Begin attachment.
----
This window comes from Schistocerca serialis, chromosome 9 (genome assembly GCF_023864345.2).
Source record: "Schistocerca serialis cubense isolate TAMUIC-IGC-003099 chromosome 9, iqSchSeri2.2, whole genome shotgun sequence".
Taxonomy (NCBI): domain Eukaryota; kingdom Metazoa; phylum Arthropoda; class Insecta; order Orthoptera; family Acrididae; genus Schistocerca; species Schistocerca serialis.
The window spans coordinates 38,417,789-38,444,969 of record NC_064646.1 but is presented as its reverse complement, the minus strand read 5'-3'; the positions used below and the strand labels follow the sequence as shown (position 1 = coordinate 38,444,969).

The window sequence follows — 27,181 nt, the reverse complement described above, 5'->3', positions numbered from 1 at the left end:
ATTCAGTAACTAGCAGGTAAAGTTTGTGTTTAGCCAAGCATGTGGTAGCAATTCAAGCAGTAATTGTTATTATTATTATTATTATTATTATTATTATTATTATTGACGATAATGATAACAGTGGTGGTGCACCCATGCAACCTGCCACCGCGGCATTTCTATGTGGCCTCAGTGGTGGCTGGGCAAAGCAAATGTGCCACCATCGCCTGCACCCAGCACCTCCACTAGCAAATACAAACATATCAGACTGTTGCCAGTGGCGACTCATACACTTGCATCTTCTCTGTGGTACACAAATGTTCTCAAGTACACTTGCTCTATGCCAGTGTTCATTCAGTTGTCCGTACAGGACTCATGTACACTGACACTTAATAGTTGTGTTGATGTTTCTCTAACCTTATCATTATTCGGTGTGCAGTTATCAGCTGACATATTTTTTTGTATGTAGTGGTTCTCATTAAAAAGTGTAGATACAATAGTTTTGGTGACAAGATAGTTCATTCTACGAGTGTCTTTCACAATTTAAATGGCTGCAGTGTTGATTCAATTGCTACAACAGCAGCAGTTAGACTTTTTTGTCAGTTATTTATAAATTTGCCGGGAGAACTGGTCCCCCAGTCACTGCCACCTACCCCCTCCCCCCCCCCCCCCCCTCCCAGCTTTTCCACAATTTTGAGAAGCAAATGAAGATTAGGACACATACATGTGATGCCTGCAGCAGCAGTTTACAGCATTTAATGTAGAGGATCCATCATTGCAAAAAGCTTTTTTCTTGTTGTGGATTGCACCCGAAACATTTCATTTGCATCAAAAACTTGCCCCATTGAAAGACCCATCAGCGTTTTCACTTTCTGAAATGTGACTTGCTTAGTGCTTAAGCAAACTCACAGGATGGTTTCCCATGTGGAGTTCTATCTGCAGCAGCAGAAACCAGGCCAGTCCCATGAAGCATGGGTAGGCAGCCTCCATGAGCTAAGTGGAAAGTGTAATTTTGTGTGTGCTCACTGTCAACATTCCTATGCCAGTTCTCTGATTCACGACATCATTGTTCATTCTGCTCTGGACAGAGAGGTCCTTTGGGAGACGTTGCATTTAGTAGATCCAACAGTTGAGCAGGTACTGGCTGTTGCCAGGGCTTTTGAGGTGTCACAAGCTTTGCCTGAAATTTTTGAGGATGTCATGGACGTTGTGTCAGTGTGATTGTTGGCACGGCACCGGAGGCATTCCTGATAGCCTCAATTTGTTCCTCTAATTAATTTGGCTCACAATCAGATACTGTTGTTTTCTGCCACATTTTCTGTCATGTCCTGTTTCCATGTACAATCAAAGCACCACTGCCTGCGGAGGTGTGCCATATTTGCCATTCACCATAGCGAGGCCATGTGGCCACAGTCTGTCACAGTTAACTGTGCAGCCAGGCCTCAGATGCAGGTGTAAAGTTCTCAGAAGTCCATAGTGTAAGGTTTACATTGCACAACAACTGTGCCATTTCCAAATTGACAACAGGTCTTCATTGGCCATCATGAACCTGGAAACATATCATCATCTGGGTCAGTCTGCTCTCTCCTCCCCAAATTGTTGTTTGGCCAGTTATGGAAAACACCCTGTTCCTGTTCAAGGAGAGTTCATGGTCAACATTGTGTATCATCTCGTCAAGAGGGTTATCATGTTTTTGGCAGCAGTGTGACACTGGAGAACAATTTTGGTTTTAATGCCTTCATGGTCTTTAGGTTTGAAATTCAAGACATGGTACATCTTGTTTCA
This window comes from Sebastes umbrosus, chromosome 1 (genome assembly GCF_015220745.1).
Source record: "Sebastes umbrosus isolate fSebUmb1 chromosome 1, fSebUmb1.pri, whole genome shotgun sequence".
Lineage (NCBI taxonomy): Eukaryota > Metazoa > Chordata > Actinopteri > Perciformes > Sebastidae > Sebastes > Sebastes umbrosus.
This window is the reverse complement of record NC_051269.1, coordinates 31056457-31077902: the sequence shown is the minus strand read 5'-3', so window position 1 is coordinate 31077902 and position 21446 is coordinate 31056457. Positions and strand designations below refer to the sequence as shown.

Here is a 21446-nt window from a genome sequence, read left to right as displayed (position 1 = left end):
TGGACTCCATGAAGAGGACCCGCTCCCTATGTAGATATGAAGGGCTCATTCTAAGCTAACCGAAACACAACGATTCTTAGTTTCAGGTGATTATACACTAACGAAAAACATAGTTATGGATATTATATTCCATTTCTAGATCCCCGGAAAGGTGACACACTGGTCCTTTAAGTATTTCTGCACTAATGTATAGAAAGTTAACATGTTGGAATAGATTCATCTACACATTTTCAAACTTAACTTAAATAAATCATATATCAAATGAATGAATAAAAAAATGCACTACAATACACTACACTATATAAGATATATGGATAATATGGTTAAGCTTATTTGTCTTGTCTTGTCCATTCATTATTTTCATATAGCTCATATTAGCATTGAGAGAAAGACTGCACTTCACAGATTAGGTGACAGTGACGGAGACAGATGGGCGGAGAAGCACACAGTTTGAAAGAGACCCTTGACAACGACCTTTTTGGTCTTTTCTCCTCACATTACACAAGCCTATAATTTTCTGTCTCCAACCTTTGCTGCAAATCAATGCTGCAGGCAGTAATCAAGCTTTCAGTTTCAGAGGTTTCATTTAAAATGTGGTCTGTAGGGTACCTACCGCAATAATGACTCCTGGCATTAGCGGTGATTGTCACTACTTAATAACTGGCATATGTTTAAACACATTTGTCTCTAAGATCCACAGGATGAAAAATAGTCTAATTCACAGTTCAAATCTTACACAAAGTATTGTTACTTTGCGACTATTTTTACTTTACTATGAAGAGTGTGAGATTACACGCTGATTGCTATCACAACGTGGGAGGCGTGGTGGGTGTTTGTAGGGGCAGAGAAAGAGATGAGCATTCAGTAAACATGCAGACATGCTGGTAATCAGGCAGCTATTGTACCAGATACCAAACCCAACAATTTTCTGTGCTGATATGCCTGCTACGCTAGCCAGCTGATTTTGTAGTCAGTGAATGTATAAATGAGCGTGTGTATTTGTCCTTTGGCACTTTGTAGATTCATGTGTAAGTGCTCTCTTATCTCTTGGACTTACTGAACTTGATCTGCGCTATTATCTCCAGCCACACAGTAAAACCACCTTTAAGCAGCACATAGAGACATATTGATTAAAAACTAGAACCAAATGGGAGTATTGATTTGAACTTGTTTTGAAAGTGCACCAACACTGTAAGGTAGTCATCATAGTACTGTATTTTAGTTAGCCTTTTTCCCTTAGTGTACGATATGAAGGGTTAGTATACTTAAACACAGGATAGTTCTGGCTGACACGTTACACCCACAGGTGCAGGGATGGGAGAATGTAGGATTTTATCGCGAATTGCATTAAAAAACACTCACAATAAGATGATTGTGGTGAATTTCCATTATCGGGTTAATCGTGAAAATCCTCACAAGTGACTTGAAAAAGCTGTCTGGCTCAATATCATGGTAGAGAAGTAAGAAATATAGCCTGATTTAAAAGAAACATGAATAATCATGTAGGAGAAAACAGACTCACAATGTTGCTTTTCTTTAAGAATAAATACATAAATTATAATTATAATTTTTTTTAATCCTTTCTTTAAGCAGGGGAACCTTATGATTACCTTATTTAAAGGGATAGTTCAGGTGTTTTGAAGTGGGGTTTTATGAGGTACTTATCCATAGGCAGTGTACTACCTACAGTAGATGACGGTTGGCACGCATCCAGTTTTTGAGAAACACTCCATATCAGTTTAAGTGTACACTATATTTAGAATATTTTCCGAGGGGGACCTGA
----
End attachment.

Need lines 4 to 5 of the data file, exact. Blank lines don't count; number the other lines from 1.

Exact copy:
The window spans coordinates 38,417,789-38,444,969 of record NC_064646.1 but is presented as its reverse complement, the minus strand read 5'-3'; the positions used below and the strand labels follow the sequence as shown (position 1 = coordinate 38,444,969).

The window sequence follows — 27,181 nt, the reverse complement described above, 5'->3', positions numbered from 1 at the left end: